A cash-strapped council borrowed £18m to exit a "toxic" £10m loan deal.
Northamptonshire County Council took out the Lender Option Borrower Option (LOBO) loan with The Royal Bank of Scotland in 2010.
Earlier this month the authority's draft budget for 2020-21 contained £23.2m of cuts.
The cost of ending the deal early is being kept confidential but the council said it provided it "the opportunity to 'lock in' interest cost savings".
Many councils took out LOBO loans due to their starting interest rate being lower than those offered by the government backed Public Works Loan Board (PWLB).
But lenders are able to increase future rates of interest at a pre-determined date.
These loans have been described by the campaign group Debt Resistance UK as "toxic" and "risky".
What is a LOBO Loan?
Lobo loans are typically long-term loans ranging in length from 40 to 70 years.
The lender has the option to increase the rates at fixed points in the loan term (lender option dates).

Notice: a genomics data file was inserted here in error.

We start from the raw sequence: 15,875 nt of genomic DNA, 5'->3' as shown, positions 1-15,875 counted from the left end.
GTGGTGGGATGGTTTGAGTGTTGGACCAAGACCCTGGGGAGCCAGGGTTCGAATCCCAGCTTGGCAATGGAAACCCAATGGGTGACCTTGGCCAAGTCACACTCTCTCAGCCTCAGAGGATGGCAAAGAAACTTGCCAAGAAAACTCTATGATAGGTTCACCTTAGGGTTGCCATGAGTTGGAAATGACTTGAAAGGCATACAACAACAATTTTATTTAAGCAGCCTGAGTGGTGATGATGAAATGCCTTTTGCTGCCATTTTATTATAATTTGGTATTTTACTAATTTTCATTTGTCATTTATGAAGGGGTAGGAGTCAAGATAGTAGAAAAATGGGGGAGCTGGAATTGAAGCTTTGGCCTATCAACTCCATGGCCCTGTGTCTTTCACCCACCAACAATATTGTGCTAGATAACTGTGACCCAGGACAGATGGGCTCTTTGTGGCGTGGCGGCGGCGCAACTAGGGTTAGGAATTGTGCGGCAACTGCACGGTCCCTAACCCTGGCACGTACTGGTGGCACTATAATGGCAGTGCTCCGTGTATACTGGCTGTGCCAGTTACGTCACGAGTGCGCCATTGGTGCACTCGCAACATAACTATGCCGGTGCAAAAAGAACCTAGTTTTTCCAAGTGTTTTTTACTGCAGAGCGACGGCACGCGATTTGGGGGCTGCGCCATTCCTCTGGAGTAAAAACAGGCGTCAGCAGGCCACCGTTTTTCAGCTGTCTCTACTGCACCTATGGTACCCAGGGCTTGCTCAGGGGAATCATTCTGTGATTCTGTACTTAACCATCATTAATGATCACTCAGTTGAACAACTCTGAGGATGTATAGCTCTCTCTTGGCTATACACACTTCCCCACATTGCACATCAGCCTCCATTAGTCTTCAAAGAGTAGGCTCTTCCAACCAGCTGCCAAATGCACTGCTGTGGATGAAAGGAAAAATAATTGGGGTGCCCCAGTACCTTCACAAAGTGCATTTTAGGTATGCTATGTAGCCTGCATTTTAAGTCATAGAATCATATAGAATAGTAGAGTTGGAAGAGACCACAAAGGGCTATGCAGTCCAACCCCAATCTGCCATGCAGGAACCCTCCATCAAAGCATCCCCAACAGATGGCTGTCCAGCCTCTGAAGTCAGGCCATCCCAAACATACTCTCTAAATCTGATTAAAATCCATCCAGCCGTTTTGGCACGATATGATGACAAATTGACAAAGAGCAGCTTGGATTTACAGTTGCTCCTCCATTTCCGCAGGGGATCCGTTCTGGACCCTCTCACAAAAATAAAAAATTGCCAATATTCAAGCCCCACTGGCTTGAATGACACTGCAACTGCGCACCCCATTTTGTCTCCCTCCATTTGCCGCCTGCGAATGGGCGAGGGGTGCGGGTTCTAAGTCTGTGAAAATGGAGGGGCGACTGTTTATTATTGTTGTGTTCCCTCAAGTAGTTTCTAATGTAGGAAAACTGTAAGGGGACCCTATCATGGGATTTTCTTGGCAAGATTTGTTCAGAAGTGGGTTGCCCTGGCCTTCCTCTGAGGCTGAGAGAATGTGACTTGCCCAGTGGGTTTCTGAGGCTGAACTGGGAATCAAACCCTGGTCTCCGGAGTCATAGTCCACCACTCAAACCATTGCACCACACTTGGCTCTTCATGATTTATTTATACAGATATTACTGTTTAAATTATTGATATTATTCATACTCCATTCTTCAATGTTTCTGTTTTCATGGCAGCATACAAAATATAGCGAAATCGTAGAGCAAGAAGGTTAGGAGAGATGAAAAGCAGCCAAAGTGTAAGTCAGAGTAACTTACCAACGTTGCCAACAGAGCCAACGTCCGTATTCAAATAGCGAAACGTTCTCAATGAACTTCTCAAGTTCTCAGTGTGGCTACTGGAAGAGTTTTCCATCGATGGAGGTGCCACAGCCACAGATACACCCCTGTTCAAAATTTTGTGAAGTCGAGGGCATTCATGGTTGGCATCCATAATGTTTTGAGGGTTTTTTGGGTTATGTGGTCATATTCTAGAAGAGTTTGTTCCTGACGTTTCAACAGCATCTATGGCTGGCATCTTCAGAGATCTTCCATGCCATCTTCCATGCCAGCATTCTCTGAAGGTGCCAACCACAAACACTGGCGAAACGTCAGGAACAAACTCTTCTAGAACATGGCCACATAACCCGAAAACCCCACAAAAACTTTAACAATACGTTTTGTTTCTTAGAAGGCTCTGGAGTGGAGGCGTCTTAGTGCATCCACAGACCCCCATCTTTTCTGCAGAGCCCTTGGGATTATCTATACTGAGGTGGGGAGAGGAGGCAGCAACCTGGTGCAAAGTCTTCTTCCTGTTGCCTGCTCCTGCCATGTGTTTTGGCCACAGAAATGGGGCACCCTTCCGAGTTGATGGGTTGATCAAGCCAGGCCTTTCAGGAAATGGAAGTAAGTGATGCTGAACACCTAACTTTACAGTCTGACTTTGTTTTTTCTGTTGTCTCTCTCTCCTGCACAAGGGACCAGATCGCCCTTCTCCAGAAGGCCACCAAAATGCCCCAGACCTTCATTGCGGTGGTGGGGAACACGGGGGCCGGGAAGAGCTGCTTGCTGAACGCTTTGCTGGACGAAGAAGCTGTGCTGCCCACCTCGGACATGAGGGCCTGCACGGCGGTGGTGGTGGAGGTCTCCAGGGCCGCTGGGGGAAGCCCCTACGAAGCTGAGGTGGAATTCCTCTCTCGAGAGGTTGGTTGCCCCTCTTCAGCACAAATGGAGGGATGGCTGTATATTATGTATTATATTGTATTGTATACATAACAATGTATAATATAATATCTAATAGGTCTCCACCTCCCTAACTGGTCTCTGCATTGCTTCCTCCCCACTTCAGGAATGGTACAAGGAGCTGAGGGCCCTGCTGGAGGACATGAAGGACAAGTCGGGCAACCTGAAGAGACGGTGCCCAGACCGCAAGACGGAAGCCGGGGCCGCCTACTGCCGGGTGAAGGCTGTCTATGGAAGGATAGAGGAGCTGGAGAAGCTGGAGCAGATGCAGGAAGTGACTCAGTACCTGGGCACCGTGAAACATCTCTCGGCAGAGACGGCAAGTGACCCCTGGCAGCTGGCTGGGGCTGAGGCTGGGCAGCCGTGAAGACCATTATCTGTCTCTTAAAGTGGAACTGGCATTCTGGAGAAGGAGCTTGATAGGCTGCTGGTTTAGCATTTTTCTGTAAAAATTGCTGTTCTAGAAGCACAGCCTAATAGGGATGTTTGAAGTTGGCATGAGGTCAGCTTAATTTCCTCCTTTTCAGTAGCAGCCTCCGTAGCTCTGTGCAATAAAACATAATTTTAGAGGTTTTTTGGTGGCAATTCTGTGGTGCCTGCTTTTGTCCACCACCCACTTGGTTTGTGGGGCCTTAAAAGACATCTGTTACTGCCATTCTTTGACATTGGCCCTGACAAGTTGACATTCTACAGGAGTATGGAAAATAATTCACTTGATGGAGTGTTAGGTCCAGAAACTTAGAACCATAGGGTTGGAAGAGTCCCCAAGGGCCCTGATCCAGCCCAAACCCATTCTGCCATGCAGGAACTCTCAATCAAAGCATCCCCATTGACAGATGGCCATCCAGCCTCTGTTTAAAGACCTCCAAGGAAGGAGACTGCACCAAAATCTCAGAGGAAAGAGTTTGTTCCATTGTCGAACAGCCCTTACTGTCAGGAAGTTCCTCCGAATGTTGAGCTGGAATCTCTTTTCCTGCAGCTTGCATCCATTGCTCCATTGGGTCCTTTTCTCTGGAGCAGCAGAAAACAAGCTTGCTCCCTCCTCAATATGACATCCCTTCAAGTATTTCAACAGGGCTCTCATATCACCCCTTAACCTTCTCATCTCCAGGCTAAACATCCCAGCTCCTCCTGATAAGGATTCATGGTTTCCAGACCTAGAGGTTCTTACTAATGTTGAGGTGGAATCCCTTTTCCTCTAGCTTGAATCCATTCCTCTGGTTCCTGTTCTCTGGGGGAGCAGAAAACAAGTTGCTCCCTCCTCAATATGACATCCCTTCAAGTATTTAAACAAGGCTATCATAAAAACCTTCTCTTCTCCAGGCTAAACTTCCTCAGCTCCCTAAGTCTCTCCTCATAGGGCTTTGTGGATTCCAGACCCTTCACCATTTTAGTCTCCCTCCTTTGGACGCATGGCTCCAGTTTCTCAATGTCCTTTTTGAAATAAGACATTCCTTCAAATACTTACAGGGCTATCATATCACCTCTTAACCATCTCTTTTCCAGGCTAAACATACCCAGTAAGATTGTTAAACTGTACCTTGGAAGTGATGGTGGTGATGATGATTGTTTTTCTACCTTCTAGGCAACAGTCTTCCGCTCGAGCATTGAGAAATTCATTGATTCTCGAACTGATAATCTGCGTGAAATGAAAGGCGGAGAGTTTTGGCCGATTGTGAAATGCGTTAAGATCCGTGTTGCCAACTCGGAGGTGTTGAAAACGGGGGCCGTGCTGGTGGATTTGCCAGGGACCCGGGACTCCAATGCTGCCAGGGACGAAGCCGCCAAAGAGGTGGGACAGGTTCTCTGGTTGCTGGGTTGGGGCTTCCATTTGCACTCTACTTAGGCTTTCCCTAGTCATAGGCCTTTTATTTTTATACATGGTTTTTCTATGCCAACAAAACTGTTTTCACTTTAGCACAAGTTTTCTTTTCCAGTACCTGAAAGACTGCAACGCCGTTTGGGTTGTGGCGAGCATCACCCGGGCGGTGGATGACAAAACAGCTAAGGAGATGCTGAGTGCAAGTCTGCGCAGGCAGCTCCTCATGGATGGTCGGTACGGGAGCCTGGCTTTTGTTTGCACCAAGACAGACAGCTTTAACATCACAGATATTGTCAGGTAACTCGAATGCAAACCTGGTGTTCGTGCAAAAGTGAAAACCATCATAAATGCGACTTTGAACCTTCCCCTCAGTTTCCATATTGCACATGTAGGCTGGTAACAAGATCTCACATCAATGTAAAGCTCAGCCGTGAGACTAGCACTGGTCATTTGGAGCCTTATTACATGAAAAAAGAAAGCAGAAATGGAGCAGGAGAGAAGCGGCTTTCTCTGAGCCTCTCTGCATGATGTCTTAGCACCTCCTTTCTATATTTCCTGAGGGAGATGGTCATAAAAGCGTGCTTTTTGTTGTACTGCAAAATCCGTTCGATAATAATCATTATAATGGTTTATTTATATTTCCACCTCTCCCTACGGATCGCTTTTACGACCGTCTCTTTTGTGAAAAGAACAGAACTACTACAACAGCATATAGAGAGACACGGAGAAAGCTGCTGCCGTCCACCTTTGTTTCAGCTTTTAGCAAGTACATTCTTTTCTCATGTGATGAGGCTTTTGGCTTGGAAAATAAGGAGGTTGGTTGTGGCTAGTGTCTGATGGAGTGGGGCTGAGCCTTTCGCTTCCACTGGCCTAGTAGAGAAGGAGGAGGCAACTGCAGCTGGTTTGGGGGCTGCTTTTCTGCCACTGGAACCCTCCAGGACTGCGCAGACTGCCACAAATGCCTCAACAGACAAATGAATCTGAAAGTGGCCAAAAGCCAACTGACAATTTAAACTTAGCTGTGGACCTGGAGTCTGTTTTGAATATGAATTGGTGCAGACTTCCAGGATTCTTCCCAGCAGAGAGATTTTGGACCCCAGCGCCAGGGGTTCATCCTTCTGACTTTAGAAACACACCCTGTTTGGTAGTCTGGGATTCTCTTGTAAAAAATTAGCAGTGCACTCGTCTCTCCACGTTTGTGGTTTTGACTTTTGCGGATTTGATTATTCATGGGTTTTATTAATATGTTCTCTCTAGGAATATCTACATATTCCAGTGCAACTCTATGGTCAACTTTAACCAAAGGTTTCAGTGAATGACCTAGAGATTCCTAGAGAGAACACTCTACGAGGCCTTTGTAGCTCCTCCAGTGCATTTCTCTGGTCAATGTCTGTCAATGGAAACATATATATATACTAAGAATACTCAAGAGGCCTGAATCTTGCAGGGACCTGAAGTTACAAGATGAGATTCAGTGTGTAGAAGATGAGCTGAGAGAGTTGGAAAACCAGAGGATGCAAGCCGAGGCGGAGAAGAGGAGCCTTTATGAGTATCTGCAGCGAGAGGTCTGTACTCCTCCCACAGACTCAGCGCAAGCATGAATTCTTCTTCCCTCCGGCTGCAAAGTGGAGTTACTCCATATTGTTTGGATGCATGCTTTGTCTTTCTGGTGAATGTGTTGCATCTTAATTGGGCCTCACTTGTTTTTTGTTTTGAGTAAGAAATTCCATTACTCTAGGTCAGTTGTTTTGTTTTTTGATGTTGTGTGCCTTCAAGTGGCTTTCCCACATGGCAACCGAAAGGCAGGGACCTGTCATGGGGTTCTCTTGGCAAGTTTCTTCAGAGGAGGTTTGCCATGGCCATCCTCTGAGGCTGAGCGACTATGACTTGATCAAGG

The borrower must then either repay the loan plus a penalty fee, or move on to the higher rate of interest.
Lobos typically offer the borrower a low "teaser" interest rate for the first few years of the loan, to attract custom.
Source: House of Commons Library
The interest rate of Northamptonshire's LOBO loan with RBS, which was due to mature in 2060, rose to 7.72%.
The terms of RBS's contract with the council state that under certain market conditions the exit costs could have exceeded the loan amount.
According to cabinet papers, the council decided to re-finance by borrowing £18m off the PWLB at a significantly lower rate to achieve a better deal in the long term.
Nicholas Dunbar, senior consultant at corporate treasury advisers Vedanta Hedging, said "Northamptonshire was paying 7.72% in interest on the LOBO which it was legally obliged to pay for the next 40 years.
"Over that timescale, paying 2% on £18m is preferable to paying 7.72% on £10m."
A spokesman for Northamptonshire County Council said: "The £18m borrowed included the replacement of the £10m LOBO loan finance and its associated premium cost, as well as an additional provision to meet the council's overall borrowing requirements.
"The decision to borrow, including the timing and amount, was based on our overall cash flows and investment balances at the time, the current and forecast outlook for borrowing rates and the opportunity to 'lock in' the interest cost savings from a lower fixed-rate loan against the higher variable-rate loan that was settled early."